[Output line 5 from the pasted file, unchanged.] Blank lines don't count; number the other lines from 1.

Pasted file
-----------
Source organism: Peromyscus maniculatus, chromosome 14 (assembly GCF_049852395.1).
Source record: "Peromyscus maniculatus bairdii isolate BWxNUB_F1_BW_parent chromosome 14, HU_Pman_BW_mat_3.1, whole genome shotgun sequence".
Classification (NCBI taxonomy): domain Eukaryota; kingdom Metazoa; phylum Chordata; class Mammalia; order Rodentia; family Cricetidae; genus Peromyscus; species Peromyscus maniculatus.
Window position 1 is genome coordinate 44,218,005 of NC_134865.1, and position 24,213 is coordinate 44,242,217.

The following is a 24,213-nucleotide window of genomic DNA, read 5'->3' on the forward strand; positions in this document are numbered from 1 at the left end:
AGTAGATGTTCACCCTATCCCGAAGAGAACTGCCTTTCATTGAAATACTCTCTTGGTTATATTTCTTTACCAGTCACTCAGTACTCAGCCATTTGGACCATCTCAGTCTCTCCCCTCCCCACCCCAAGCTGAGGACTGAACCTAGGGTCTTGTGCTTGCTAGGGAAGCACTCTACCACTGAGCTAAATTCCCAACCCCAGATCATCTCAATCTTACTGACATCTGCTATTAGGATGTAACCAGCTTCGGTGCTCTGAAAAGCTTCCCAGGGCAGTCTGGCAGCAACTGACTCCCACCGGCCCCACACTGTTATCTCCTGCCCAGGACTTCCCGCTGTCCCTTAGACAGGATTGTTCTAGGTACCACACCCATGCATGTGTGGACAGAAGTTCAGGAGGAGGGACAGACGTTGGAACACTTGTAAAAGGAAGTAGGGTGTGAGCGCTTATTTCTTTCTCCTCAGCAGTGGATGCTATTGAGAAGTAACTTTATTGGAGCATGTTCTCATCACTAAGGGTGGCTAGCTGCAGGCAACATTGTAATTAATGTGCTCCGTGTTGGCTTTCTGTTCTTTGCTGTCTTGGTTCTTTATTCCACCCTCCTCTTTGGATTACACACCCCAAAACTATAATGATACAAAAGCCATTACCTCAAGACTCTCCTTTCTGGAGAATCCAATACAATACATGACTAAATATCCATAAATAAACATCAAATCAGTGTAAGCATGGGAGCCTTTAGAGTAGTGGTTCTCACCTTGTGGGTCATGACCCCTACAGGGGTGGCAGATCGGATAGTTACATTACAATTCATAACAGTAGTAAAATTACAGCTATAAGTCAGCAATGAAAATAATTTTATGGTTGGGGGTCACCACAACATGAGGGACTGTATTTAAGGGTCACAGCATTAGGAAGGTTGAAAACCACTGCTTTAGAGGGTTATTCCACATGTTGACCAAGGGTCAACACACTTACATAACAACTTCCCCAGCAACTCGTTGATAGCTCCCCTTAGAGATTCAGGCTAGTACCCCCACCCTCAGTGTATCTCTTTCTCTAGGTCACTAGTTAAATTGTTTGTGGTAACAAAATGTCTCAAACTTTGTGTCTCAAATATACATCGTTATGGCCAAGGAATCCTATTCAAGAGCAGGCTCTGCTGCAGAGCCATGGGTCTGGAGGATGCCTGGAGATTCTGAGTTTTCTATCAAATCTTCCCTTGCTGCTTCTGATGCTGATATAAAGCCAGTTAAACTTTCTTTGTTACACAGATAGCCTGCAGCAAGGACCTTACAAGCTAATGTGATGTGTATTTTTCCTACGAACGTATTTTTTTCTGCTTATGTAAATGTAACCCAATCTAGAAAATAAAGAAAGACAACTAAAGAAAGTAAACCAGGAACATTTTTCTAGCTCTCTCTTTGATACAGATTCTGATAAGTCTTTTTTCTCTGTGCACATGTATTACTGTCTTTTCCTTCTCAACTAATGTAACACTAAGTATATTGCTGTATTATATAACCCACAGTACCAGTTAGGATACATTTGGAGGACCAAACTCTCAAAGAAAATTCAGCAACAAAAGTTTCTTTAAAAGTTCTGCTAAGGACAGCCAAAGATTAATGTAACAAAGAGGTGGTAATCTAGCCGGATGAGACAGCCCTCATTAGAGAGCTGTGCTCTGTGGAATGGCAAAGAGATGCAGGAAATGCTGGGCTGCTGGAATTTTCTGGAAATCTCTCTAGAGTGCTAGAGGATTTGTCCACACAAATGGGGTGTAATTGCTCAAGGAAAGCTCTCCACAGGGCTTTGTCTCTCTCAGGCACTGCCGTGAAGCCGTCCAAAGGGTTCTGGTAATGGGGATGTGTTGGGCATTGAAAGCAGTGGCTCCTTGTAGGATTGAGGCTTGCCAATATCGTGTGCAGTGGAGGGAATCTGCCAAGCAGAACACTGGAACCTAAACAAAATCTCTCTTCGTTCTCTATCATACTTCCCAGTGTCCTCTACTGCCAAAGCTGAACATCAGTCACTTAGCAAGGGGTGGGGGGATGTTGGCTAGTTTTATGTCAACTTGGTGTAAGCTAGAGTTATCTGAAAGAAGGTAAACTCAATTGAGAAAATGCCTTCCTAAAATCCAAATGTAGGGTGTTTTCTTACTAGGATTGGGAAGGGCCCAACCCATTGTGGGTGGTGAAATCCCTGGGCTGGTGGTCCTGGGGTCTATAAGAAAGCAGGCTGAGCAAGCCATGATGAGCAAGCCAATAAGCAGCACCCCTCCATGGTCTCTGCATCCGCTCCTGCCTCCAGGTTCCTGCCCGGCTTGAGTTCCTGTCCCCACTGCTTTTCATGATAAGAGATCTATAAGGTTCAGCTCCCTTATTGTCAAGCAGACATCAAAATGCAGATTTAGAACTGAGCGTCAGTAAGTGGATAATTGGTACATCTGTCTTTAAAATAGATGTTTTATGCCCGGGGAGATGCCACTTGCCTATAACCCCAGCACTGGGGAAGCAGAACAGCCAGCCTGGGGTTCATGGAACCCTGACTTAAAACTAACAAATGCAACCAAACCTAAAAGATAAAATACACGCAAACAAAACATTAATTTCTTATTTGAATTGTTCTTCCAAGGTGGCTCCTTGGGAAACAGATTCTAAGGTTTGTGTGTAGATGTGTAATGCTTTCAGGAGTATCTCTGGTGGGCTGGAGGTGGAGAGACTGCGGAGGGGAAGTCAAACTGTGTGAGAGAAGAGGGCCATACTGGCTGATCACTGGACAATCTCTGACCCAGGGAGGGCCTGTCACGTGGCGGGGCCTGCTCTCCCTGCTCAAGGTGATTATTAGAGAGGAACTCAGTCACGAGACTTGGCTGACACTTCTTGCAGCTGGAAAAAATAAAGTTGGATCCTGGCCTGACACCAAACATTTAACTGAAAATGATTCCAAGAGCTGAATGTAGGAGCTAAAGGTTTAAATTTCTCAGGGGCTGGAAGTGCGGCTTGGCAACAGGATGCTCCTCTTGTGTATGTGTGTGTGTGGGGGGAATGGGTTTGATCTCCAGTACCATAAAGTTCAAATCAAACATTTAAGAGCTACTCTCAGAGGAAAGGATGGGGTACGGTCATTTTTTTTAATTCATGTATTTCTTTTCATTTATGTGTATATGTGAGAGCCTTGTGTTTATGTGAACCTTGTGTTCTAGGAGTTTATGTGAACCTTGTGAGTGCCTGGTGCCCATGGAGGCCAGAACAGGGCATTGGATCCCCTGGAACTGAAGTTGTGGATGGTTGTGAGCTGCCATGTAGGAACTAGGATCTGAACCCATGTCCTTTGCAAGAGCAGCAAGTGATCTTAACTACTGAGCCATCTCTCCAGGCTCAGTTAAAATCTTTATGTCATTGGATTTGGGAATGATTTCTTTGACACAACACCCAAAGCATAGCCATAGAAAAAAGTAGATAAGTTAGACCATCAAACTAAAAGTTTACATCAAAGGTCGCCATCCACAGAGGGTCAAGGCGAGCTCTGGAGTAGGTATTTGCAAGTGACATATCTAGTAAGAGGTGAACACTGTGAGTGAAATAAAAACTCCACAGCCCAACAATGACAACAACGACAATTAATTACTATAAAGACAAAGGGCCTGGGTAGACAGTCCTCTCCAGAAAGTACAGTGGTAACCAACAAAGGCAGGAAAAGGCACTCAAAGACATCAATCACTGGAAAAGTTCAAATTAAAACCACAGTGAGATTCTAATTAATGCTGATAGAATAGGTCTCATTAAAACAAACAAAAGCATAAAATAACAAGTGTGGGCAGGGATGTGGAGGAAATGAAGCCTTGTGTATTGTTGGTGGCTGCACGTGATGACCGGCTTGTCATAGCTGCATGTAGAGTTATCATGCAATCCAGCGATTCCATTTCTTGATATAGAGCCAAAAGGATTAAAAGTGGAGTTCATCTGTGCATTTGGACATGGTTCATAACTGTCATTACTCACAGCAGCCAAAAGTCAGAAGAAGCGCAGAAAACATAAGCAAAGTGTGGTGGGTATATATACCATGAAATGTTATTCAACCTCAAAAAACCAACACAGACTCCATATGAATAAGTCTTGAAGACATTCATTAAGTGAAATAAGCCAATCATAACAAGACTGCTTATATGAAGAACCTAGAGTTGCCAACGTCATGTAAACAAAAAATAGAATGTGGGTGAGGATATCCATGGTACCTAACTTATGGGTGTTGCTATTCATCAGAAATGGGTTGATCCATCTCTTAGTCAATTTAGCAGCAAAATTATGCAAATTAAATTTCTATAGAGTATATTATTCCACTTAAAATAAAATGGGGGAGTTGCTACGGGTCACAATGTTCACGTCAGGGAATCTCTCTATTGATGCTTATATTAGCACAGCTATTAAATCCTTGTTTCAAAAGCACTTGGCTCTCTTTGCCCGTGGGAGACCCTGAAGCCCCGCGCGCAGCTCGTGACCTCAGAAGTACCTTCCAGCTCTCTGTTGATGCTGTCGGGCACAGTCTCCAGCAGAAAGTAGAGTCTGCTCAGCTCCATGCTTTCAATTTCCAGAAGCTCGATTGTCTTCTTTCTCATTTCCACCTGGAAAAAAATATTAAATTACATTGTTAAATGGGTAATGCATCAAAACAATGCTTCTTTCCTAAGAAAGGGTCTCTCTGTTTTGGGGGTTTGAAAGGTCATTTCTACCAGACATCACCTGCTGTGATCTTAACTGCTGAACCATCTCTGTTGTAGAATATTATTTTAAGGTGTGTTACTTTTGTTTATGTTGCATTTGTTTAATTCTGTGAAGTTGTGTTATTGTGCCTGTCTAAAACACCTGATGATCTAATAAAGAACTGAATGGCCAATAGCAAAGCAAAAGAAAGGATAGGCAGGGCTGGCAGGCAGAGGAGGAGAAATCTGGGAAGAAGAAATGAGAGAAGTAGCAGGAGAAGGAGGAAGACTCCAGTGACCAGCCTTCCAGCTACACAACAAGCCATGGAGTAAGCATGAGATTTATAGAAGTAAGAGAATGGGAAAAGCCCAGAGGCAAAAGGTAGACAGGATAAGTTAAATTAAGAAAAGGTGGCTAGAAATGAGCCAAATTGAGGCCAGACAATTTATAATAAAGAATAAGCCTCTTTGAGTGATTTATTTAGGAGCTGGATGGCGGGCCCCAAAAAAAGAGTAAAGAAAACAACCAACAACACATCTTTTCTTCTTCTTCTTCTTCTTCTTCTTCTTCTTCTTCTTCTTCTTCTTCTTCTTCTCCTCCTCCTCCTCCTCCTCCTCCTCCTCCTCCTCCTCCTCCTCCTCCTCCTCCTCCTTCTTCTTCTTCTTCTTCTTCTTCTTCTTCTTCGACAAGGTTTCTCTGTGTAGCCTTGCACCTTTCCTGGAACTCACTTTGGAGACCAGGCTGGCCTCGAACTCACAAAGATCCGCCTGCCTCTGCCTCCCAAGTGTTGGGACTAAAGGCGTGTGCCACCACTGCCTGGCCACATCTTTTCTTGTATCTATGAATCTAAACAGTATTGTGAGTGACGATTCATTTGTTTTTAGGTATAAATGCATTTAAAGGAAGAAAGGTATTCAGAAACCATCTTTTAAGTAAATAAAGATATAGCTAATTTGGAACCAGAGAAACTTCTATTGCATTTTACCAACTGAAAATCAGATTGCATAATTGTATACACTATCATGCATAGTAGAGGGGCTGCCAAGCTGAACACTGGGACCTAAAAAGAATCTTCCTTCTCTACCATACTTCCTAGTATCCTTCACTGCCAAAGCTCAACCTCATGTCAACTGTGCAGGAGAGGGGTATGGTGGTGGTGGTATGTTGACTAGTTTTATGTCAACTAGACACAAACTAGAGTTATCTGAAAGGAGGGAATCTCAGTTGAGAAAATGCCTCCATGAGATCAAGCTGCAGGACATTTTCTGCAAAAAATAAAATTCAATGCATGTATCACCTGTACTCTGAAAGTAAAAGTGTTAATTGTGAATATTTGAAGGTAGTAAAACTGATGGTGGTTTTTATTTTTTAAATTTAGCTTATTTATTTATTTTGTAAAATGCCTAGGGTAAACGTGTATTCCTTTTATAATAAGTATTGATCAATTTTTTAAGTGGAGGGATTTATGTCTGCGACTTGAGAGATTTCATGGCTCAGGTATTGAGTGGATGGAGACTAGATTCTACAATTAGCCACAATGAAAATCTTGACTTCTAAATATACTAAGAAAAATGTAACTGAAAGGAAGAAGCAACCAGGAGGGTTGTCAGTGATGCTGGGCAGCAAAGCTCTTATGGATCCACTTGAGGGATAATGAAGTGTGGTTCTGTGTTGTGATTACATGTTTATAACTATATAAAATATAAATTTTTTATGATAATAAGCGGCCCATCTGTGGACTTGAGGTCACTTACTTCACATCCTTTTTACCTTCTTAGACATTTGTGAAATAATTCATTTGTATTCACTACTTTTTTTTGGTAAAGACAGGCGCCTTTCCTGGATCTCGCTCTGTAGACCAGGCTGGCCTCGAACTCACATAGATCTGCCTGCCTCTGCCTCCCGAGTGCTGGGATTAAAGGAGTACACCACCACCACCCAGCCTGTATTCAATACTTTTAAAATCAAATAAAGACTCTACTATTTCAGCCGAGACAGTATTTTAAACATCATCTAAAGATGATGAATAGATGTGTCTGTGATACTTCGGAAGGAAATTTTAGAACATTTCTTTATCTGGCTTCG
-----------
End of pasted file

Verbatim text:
The following is a 24,213-nucleotide window of genomic DNA, read 5'->3' on the forward strand; positions in this document are numbered from 1 at the left end: